“I have no idea. I’m not sure why you’re asking me. I wasn’t here after the board meeting yesterday. I’m sure my assistant told you this.”
“She did. We just wanted to be thorough. It’s a strange coincidence that two people associated with your organization are missing within 24 hours of each other. When it’s someone high-profile like Mr. Alberg, we are under a bit of pressure to find out what happened. I hope you understand,” Burgess said.
“I do. We will cooperate fully with your department. I’m sure they will both be found. Mr. Alberg is a bit eccentric. It’s possible he’s jetted off somewhere for some new venture. As for Mr. Masden, I don’t even know him. It’s a big organization and I don’t know all of our personnel.”
“Understood. Here is my card, Mr. Blaylock. Will you please let me know if you hear anything on your end for either of these gentlemen?” Stern asked as he handed Blaylock a business card.
“I certainly will. Please let me know when you find either of them. I’m sure they’re both safe and sound.”
The detectives shook hands with Blaylock and left his office. Blaylock sat down behind his desk and punched a button on his phone.
“Yes, Mr. Blaylock.”
“Michele, will you please come in here. We need to speak about this morning’s visitors.”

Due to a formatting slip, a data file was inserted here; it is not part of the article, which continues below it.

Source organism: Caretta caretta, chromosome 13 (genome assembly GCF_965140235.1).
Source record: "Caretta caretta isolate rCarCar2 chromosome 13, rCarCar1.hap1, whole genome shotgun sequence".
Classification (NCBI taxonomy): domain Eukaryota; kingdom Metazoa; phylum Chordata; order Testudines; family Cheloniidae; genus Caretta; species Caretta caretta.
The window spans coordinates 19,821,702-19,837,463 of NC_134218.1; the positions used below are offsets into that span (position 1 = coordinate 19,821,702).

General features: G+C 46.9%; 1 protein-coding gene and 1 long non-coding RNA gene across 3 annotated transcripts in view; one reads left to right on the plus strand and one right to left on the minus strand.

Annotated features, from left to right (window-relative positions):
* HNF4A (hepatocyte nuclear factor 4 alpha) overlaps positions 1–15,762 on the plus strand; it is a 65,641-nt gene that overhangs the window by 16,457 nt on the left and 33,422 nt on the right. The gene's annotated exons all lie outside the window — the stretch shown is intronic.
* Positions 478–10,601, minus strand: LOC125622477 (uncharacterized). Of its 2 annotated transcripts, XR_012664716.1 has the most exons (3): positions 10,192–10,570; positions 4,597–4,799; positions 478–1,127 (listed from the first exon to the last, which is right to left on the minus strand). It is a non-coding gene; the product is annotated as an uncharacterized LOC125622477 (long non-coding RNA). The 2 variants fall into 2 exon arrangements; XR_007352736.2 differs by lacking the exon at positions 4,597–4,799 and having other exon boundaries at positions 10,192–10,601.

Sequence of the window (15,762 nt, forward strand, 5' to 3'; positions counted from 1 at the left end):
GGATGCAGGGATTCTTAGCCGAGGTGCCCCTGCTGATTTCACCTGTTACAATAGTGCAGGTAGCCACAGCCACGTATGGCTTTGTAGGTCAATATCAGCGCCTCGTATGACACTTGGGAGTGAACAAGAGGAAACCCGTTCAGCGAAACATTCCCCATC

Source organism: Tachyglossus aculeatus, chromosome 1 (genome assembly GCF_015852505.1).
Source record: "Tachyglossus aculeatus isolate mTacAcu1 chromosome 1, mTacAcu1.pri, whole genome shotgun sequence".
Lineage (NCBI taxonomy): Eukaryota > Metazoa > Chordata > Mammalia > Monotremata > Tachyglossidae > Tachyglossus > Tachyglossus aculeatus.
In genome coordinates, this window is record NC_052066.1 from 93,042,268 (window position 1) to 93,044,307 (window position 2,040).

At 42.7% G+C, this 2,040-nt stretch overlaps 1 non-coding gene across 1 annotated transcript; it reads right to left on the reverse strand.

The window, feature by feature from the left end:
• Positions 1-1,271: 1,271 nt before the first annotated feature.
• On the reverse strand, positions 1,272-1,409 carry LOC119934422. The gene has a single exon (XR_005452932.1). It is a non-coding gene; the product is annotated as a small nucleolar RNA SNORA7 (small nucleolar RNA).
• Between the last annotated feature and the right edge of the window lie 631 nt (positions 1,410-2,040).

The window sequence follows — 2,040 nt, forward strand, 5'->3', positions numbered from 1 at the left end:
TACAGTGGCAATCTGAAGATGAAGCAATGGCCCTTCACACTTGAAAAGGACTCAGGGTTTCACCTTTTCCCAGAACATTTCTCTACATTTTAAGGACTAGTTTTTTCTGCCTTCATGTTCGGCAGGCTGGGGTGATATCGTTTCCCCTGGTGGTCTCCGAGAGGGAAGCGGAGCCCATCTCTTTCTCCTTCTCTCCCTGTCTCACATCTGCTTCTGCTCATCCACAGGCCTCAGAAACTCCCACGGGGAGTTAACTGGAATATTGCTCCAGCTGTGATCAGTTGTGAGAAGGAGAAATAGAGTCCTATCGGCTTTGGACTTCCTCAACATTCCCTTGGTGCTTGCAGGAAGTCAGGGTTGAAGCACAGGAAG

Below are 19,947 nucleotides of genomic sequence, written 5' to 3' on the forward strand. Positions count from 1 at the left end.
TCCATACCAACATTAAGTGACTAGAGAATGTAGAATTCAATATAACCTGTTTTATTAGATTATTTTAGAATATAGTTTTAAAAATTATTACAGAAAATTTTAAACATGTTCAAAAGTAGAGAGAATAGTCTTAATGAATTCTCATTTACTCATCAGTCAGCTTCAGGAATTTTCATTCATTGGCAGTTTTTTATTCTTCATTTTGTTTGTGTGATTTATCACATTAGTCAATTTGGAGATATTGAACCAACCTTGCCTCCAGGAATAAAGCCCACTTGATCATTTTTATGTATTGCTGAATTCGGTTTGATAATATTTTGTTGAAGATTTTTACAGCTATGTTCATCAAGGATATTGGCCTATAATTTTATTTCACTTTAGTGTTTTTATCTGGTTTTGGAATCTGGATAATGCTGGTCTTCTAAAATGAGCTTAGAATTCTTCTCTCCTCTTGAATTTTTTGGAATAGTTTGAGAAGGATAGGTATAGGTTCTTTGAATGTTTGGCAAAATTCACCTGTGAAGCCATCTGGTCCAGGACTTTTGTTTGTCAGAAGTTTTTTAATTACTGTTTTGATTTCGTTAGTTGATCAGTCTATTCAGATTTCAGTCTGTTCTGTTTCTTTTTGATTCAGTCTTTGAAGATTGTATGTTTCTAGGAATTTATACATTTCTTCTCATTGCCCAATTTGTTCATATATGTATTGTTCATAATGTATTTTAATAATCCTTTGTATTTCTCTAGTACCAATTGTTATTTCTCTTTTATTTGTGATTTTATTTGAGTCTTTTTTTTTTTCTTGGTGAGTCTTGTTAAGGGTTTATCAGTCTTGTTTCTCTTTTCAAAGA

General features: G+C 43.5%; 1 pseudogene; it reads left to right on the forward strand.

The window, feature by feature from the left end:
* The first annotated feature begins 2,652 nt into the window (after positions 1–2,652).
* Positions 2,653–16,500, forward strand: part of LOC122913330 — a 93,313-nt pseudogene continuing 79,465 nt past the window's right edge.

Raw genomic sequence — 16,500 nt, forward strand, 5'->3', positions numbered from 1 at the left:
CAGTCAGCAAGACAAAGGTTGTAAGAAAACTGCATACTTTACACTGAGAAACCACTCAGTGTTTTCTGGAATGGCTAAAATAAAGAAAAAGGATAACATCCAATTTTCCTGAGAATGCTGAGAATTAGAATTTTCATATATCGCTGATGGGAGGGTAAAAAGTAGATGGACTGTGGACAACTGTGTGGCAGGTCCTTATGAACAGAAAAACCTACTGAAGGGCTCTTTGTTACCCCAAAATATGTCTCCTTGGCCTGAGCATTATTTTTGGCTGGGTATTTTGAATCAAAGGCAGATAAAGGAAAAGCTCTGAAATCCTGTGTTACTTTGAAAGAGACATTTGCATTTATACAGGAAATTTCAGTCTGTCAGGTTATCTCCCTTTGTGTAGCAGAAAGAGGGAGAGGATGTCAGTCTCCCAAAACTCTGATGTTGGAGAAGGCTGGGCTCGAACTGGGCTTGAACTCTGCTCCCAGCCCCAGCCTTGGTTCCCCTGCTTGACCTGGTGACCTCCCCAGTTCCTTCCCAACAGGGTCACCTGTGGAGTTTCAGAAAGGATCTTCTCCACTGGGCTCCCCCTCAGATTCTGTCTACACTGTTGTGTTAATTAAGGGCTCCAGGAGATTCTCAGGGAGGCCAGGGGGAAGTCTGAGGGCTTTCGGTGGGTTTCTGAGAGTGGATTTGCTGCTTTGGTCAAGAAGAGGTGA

Haybrook and Gini worked well into the night. Finally, at about 2 A.M., they were both exhausted beyond any point of being coherent.
“I’m going to go back to the house and get some sleep,” Haybrook said. “You’re welcome to bunk in here if you want. There’s a futon and a bathroom. Sometimes I spend nights out here when I’m working on something.”
“Yes, I don’t feel like I’d be very good driving home right now. Plus, we need to get busy as soon as we get some rest.”
They had worked on different ways to disable the technology. Haybrook had been connected to a transformer and had been given electrical shocks to the highest degree of tolerance. The technology seemed to adjust and continue to function. On the plus side, he felt a new level of energy and an urge to eat healthy food. It seemed to be working as designed with no ill side effects.